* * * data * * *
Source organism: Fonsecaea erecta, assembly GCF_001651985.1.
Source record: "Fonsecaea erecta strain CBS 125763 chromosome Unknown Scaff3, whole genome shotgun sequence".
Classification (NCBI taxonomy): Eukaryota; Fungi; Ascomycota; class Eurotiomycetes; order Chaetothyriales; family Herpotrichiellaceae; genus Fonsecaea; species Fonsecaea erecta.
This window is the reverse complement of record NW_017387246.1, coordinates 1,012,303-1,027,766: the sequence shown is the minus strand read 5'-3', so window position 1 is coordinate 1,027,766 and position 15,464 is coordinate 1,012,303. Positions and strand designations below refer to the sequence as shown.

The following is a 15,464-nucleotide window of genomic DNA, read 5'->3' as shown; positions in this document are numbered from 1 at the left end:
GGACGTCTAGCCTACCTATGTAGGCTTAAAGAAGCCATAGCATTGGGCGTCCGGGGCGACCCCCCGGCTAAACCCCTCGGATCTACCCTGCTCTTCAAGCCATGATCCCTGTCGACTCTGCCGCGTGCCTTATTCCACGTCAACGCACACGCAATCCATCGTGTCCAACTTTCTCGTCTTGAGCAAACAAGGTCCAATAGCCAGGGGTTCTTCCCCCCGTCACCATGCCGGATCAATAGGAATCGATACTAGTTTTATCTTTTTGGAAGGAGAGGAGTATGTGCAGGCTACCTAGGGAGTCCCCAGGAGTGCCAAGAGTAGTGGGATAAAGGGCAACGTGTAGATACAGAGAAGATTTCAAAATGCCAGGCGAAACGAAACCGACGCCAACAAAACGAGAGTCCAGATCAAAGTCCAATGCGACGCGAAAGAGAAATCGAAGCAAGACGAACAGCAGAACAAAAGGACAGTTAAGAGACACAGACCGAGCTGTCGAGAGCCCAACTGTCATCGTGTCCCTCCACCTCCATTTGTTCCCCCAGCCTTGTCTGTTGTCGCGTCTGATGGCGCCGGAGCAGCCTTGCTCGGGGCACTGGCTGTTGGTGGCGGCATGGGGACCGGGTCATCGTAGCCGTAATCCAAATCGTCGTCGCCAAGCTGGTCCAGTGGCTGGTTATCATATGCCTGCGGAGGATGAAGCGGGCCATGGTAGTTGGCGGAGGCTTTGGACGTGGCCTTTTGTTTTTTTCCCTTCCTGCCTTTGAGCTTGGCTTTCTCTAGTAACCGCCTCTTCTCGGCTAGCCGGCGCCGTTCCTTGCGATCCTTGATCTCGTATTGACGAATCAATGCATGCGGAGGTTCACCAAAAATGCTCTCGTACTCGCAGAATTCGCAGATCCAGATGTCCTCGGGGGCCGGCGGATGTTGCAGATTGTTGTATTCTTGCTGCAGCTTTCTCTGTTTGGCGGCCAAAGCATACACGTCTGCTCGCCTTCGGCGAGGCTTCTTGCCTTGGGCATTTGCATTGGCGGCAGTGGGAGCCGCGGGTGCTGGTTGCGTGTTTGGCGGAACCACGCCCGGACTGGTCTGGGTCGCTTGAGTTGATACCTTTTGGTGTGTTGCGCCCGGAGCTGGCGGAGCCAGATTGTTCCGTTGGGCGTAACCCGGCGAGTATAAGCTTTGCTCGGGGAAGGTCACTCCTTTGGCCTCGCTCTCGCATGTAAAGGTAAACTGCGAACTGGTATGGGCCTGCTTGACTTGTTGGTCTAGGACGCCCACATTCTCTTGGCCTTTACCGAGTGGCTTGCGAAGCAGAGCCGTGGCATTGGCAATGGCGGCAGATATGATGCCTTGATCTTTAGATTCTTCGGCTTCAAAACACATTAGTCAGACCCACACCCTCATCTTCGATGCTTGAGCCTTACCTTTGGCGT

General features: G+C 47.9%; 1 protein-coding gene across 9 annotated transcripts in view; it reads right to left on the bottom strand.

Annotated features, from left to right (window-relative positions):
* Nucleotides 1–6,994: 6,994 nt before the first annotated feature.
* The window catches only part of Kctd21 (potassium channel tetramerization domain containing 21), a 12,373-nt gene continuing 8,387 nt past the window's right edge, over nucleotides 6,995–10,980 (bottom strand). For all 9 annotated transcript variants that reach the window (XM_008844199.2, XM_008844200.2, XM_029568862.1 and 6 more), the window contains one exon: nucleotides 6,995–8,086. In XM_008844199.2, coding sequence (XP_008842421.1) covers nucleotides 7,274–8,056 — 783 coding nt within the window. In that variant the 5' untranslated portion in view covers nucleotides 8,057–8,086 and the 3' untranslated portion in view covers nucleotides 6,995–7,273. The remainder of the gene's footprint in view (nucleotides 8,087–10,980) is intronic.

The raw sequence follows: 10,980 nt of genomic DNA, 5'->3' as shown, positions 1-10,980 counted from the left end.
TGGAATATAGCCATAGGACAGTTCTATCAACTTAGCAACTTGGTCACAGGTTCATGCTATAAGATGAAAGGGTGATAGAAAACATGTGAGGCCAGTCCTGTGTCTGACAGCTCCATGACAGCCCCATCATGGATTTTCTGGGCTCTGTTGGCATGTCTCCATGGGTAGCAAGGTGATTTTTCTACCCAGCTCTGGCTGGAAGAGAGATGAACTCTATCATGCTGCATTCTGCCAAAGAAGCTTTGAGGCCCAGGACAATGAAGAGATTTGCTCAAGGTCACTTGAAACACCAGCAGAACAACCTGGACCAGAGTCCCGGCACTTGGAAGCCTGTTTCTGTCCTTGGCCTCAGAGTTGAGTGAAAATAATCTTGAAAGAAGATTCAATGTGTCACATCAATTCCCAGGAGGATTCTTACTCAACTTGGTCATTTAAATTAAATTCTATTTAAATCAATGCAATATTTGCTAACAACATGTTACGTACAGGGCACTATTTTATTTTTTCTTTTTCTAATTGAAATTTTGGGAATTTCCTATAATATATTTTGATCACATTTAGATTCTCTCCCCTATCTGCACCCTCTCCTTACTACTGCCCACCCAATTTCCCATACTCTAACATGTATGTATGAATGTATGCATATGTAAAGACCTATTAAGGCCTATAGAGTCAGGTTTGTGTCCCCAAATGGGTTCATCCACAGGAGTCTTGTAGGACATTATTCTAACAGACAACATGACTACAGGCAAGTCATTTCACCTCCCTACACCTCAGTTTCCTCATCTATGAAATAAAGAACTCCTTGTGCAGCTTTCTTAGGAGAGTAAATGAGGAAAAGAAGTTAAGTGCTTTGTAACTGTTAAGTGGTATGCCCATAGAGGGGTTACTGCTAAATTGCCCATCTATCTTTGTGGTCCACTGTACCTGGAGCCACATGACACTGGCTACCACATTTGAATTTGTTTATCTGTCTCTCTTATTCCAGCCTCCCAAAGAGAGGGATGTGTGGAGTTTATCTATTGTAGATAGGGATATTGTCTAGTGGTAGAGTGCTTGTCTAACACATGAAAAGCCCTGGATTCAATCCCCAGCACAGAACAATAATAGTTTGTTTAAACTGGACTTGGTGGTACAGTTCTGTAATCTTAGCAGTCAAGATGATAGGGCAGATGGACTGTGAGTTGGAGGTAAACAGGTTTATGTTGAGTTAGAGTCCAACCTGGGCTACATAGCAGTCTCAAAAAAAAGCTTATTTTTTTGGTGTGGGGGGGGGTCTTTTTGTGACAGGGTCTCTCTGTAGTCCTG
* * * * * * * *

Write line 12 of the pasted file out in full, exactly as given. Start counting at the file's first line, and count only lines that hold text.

TGGAATATAGCCATAGGACAGTTCTATCAACTTAGCAACTTGGTCACAGGTTCATGCTATAAGATGAAAGGGTGATAGAAAACATGTGAGGCCAGTCCTGTGTCTGACAGCTCCATGACAGCCCCATCATGGATTTTCTGGGCTCTGTTGGCATGTCTCCATGGGTAGCAAGGTGATTTTTCTACCCAGCTCTGGCTGGAAGAGAGATGAACTCTATCATGCTGCATTCTGCCAAAGAAGCTTTGAGGCCCAGGACAATGAAGAGATTTGCTCAAGGTCACTTGAAACACCAGCAGAACAACCTGGACCAGAGTCCCGGCACTTGGAAGCCTGTTTCTGTCCTTGGCCTCAGAGTTGAGTGAAAATAATCTTGAAAGAAGATTCAATGTGTCACATCAATTCCCAGGAGGATTCTTACTCAACTTGGTCATTTAAATTAAATTCTATTTAAATCAATGCAATATTTGCTAACAACATGTTACGTACAGGGCACTATTTTATTTTTTCTTTTTCTAATTGAAATTTTGGGAATTTCCTATAATATATTTTGATCACATTTAGATTCTCTCCCCTATCTGCACCCTCTCCTTACTACTGCCCACCCAATTTCCCATACTCTAACATGTATGTATGAATGTATGCATATGTAAAGACCTATTAAGGCCTATAGAGTCAGGTTTGTGTCCCCAAATGGGTTCATCCACAGGAGTCTTGTAGGACATTATTCTAACAGACAACATGACTACAGGCAAGTCATTTCACCTCCCTACACCTCAGTTTCCTCATCTATGAAATAAAGAACTCCTTGTGCAGCTTTCTTAGGAGAGTAAATGAGGAAAAGAAGTTAAGTGCTTTGTAACTGTTAAGTGGTATGCCCATAGAGGGGTTACTGCTAAATTGCCCATCTATCTTTGTGGTCCACTGTACCTGGAGCCACATGACACTGGCTACCACATTTGAATTTGTTTATCTGTCTCTCTTATTCCAGCCTCCCAAAGAGAGGGATGTGTGGAGTTTATCTATTGTAGATAGGGATATTGTCTAGTGGTAGAGTGCTTGTCTAACACATGAAAAGCCCTGGATTCAATCCCCAGCACAGAACAATAATAGTTTGTTTAAACTGGACTTGGTGGTACAGTTCTGTAATCTTAGCAGTCAAGATGATAGGGCAGATGGACTGTGAGTTGGAGGTAAACAGGTTTATGTTGAGTTAGAGTCCAACCTGGGCTACATAGCAGTCTCAAAAAAAAGCTTATTTTTTTGGTGTGGGGGGGGGTCTTTTTGTGACAGGGTCTCTCTGTAGTCCTG